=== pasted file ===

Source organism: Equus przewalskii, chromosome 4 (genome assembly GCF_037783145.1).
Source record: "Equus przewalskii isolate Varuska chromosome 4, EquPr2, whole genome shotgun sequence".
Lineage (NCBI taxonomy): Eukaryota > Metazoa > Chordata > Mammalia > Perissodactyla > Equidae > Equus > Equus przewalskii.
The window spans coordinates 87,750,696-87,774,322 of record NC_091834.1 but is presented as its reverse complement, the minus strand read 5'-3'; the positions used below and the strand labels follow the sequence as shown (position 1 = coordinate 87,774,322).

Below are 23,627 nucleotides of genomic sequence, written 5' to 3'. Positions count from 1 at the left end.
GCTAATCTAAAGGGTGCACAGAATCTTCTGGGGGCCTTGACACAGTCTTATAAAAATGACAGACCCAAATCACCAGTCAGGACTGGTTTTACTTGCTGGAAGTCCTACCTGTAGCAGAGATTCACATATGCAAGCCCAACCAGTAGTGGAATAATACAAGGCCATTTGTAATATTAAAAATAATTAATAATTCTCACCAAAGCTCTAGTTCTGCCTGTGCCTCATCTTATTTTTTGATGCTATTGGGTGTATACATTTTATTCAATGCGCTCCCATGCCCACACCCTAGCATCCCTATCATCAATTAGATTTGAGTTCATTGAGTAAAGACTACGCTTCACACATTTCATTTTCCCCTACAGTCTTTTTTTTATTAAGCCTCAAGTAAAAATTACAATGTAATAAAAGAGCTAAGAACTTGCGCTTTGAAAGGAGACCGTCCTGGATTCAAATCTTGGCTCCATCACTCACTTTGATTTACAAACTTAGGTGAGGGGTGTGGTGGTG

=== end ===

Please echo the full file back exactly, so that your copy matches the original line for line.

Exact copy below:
Source organism: Equus przewalskii, chromosome 4 (genome assembly GCF_037783145.1).
Source record: "Equus przewalskii isolate Varuska chromosome 4, EquPr2, whole genome shotgun sequence".
Lineage (NCBI taxonomy): Eukaryota > Metazoa > Chordata > Mammalia > Perissodactyla > Equidae > Equus > Equus przewalskii.
The window spans coordinates 87,750,696-87,774,322 of record NC_091834.1 but is presented as its reverse complement, the minus strand read 5'-3'; the positions used below and the strand labels follow the sequence as shown (position 1 = coordinate 87,774,322).

Below are 23,627 nucleotides of genomic sequence, written 5' to 3'. Positions count from 1 at the left end.
GCTAATCTAAAGGGTGCACAGAATCTTCTGGGGGCCTTGACACAGTCTTATAAAAATGACAGACCCAAATCACCAGTCAGGACTGGTTTTACTTGCTGGAAGTCCTACCTGTAGCAGAGATTCACATATGCAAGCCCAACCAGTAGTGGAATAATACAAGGCCATTTGTAATATTAAAAATAATTAATAATTCTCACCAAAGCTCTAGTTCTGCCTGTGCCTCATCTTATTTTTTGATGCTATTGGGTGTATACATTTTATTCAATGCGCTCCCATGCCCACACCCTAGCATCCCTATCATCAATTAGATTTGAGTTCATTGAGTAAAGACTACGCTTCACACATTTCATTTTCCCCTACAGTCTTTTTTTTATTAAGCCTCAAGTAAAAATTACAATGTAATAAAAGAGCTAAGAACTTGCGCTTTGAAAGGAGACCGTCCTGGATTCAAATCTTGGCTCCATCACTCACTTTGATTTACAAACTTAGGTGAGGGGTGTGGTGGTG